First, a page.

For the discomfort and the time it takes, I wouldn’t trade the experience of breastfeeding for the world. I think without breastfeeding I would have been heart broken as I ceded my role of being Edmond’s only provider while he was in the womb. As is, I am grateful to remain his source of sustenance. As his cheeks fill out with added baby fat, I delight in knowing it was my body that made that pudge possible. In the last few days, it’s coming a little easier, and I’m as resolved as ever to breastfeed until he is at least a year old. It helps that Jonathan is an amazing partner, and has been super willing to get me drinks or treats whenever I’m stuck on the couch in a 45 minute long feeding session.
Baby-wearing has been going really wonderfully. According to What to Expect, in societies where babies are carried or worn long periods of crying/fussing are almost unheard of. “Reasearch has shown that babies who are carried in the arms or in a baby carrier for at least three hours ever day cry less than babies who aren’t carried as often.” Whenever it seems like Edmond is about to get fussy, we put him in the Moby wrap or ring sling and within seconds he’s calm. It’s amazing. Not to mention, I’ve been able to get a lot of housework done with him asleep in the carrier. Hard to say if baby wearing is responsible for his temperament, but he has been a very easy baby so far, crying only 30ish minutes a day on average. The 5 S’s are probably responsible for this as well — Jonathan is a master shusher, swinger, and swaddler.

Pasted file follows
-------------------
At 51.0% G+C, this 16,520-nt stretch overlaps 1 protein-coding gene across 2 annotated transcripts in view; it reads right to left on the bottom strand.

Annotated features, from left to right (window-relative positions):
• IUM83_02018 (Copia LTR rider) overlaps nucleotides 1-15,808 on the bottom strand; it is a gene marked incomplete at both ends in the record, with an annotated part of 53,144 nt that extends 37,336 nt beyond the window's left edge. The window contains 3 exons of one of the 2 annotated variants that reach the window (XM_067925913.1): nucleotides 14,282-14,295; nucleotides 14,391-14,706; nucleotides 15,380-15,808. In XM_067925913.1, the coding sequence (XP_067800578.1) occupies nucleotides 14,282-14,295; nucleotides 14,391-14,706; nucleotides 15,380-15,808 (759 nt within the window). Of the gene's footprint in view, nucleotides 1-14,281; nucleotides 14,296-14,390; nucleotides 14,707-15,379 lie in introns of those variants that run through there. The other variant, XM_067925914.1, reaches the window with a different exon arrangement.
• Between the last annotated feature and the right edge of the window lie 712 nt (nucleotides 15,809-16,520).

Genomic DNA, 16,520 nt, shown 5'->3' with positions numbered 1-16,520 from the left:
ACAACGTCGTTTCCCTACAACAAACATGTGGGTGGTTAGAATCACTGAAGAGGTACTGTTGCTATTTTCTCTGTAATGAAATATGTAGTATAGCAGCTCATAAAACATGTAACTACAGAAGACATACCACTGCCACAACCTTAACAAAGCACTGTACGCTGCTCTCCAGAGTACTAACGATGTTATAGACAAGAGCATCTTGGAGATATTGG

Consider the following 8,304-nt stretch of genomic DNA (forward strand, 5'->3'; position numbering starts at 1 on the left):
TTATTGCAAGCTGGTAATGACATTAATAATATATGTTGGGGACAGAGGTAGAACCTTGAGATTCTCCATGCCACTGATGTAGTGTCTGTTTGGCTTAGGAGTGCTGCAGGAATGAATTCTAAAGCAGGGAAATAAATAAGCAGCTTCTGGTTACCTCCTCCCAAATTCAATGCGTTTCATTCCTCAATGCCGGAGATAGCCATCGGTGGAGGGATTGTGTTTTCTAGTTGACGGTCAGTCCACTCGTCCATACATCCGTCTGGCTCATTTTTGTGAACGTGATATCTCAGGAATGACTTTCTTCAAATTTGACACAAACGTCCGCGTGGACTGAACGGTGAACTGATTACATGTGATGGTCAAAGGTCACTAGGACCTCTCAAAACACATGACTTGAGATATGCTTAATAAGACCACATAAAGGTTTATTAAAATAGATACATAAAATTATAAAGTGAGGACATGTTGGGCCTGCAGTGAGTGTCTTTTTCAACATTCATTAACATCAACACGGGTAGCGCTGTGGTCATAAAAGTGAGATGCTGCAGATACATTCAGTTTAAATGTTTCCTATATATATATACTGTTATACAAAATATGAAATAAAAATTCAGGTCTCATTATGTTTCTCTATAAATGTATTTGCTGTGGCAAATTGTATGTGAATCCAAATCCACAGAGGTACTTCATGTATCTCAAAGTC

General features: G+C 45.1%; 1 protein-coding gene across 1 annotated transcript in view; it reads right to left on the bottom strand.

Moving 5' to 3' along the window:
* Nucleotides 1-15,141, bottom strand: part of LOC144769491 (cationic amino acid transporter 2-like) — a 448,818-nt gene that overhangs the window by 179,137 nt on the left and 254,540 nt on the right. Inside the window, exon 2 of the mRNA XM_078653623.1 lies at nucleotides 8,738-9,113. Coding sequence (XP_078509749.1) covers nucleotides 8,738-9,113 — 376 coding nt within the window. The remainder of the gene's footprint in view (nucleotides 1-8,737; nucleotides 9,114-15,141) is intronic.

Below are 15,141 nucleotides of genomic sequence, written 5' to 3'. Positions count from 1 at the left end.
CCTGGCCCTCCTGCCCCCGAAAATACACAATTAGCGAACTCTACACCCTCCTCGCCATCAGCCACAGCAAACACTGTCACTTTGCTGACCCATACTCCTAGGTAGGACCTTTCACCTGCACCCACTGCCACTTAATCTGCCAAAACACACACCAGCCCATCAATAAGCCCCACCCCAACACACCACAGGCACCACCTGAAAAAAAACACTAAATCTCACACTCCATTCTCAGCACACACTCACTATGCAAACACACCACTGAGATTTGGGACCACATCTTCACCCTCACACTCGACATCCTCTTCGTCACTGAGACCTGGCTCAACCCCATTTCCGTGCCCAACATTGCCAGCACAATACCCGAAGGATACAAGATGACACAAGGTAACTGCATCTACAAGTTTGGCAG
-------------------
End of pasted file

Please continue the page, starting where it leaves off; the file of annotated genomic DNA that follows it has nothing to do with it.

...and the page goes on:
We’ve been asked what sort of schedule we’re keeping Edmond on, and the answer so far is “none.” Because human infants are more fragile than most other species’ young when born (Edmond did not pop out of my womb walking, for instance), they are essentially still in their 4th trimester of fetal development. They’re needy. They don’t know how to soothe themselves until about 4 months old. In the mean time, it seems most natural to me to “baby” him as much as possible. I feed whenever he seems hungry. Whenever he cries, we’re quick to try and comfort him in whatever way we know how. I recognize this is not always possible and may not work for all families, but so far it has worked well for us. Edmond has been waking up for one feeding at night, which means Jonathan and I have both been managing 7-8ish hours of sleep a night.
Parenthood has absolutely been the most challenging experience of our lives, and for every moment where we think, “Hey, we’re figuring this out,” there are at least five where we feel we have no idea what we’re doing. Fortunately, we are part of a very supportive community of family and friends who are helping us find our way.
And Edmond’s so cute he makes all the trouble worth it.